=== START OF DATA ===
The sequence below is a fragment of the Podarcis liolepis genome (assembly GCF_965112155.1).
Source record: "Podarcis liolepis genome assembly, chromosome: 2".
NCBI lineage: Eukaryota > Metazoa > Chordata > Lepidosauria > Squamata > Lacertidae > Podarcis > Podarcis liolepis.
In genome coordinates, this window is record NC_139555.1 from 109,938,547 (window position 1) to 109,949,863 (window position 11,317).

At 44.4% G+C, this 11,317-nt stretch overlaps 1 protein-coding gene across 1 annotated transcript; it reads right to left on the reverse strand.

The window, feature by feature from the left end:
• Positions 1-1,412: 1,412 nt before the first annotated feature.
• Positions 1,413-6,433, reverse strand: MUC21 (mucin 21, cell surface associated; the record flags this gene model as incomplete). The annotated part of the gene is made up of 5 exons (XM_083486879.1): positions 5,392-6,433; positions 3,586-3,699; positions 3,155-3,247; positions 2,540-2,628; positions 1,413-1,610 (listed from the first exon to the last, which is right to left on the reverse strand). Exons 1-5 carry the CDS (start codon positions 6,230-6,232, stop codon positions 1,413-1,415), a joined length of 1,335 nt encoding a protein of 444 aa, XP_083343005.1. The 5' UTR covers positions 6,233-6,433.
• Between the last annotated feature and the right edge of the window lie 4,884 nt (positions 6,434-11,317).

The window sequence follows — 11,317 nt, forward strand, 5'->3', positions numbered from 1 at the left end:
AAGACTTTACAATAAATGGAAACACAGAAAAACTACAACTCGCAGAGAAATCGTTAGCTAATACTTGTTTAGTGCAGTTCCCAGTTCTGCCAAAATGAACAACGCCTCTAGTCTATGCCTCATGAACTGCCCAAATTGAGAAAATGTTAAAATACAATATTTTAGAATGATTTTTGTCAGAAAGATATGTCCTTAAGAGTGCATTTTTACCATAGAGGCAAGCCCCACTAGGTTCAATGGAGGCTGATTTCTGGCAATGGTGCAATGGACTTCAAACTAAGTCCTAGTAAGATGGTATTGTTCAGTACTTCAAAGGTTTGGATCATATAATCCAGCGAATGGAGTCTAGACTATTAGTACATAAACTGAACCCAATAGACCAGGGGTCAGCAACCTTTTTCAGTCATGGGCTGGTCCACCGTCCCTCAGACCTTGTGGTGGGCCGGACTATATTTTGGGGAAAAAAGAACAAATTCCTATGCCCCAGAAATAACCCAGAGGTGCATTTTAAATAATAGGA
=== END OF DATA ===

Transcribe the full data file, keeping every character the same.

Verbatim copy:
The sequence below is a fragment of the Podarcis liolepis genome (assembly GCF_965112155.1).
Source record: "Podarcis liolepis genome assembly, chromosome: 2".
NCBI lineage: Eukaryota > Metazoa > Chordata > Lepidosauria > Squamata > Lacertidae > Podarcis > Podarcis liolepis.
In genome coordinates, this window is record NC_139555.1 from 109,938,547 (window position 1) to 109,949,863 (window position 11,317).

At 44.4% G+C, this 11,317-nt stretch overlaps 1 protein-coding gene across 1 annotated transcript; it reads right to left on the reverse strand.

The window, feature by feature from the left end:
• Positions 1-1,412: 1,412 nt before the first annotated feature.
• Positions 1,413-6,433, reverse strand: MUC21 (mucin 21, cell surface associated; the record flags this gene model as incomplete). The annotated part of the gene is made up of 5 exons (XM_083486879.1): positions 5,392-6,433; positions 3,586-3,699; positions 3,155-3,247; positions 2,540-2,628; positions 1,413-1,610 (listed from the first exon to the last, which is right to left on the reverse strand). Exons 1-5 carry the CDS (start codon positions 6,230-6,232, stop codon positions 1,413-1,415), a joined length of 1,335 nt encoding a protein of 444 aa, XP_083343005.1. The 5' UTR covers positions 6,233-6,433.
• Between the last annotated feature and the right edge of the window lie 4,884 nt (positions 6,434-11,317).

The window sequence follows — 11,317 nt, forward strand, 5'->3', positions numbered from 1 at the left end:
AAGACTTTACAATAAATGGAAACACAGAAAAACTACAACTCGCAGAGAAATCGTTAGCTAATACTTGTTTAGTGCAGTTCCCAGTTCTGCCAAAATGAACAACGCCTCTAGTCTATGCCTCATGAACTGCCCAAATTGAGAAAATGTTAAAATACAATATTTTAGAATGATTTTTGTCAGAAAGATATGTCCTTAAGAGTGCATTTTTACCATAGAGGCAAGCCCCACTAGGTTCAATGGAGGCTGATTTCTGGCAATGGTGCAATGGACTTCAAACTAAGTCCTAGTAAGATGGTATTGTTCAGTACTTCAAAGGTTTGGATCATATAATCCAGCGAATGGAGTCTAGACTATTAGTACATAAACTGAACCCAATAGACCAGGGGTCAGCAACCTTTTTCAGTCATGGGCTGGTCCACCGTCCCTCAGACCTTGTGGTGGGCCGGACTATATTTTGGGGAAAAAAGAACAAATTCCTATGCCCCAGAAATAACCCAGAGGTGCATTTTAAATAATAGGA